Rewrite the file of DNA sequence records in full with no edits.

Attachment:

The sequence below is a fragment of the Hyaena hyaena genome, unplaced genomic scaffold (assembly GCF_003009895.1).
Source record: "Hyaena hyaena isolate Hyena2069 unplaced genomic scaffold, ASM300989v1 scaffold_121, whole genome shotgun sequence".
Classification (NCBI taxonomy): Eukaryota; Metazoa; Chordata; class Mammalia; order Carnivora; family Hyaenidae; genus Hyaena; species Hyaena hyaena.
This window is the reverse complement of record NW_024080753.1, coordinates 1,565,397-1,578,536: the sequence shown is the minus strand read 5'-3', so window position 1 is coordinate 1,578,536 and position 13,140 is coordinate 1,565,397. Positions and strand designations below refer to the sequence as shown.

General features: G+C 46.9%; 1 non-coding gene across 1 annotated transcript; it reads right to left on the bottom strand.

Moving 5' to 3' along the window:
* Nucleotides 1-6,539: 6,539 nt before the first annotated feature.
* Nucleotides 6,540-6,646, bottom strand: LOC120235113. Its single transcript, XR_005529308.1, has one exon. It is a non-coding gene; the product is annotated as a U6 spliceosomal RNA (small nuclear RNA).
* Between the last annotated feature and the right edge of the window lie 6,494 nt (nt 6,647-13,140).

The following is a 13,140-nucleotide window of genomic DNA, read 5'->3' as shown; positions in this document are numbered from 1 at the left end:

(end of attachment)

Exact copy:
The sequence below is a fragment of the Hyaena hyaena genome, unplaced genomic scaffold (assembly GCF_003009895.1).
Source record: "Hyaena hyaena isolate Hyena2069 unplaced genomic scaffold, ASM300989v1 scaffold_121, whole genome shotgun sequence".
Classification (NCBI taxonomy): Eukaryota; Metazoa; Chordata; class Mammalia; order Carnivora; family Hyaenidae; genus Hyaena; species Hyaena hyaena.
This window is the reverse complement of record NW_024080753.1, coordinates 1,565,397-1,578,536: the sequence shown is the minus strand read 5'-3', so window position 1 is coordinate 1,578,536 and position 13,140 is coordinate 1,565,397. Positions and strand designations below refer to the sequence as shown.

General features: G+C 46.9%; 1 non-coding gene across 1 annotated transcript; it reads right to left on the bottom strand.

Moving 5' to 3' along the window:
* Nucleotides 1-6,539: 6,539 nt before the first annotated feature.
* Nucleotides 6,540-6,646, bottom strand: LOC120235113. Its single transcript, XR_005529308.1, has one exon. It is a non-coding gene; the product is annotated as a U6 spliceosomal RNA (small nuclear RNA).
* Between the last annotated feature and the right edge of the window lie 6,494 nt (nt 6,647-13,140).

The following is a 13,140-nucleotide window of genomic DNA, read 5'->3' as shown; positions in this document are numbered from 1 at the left end: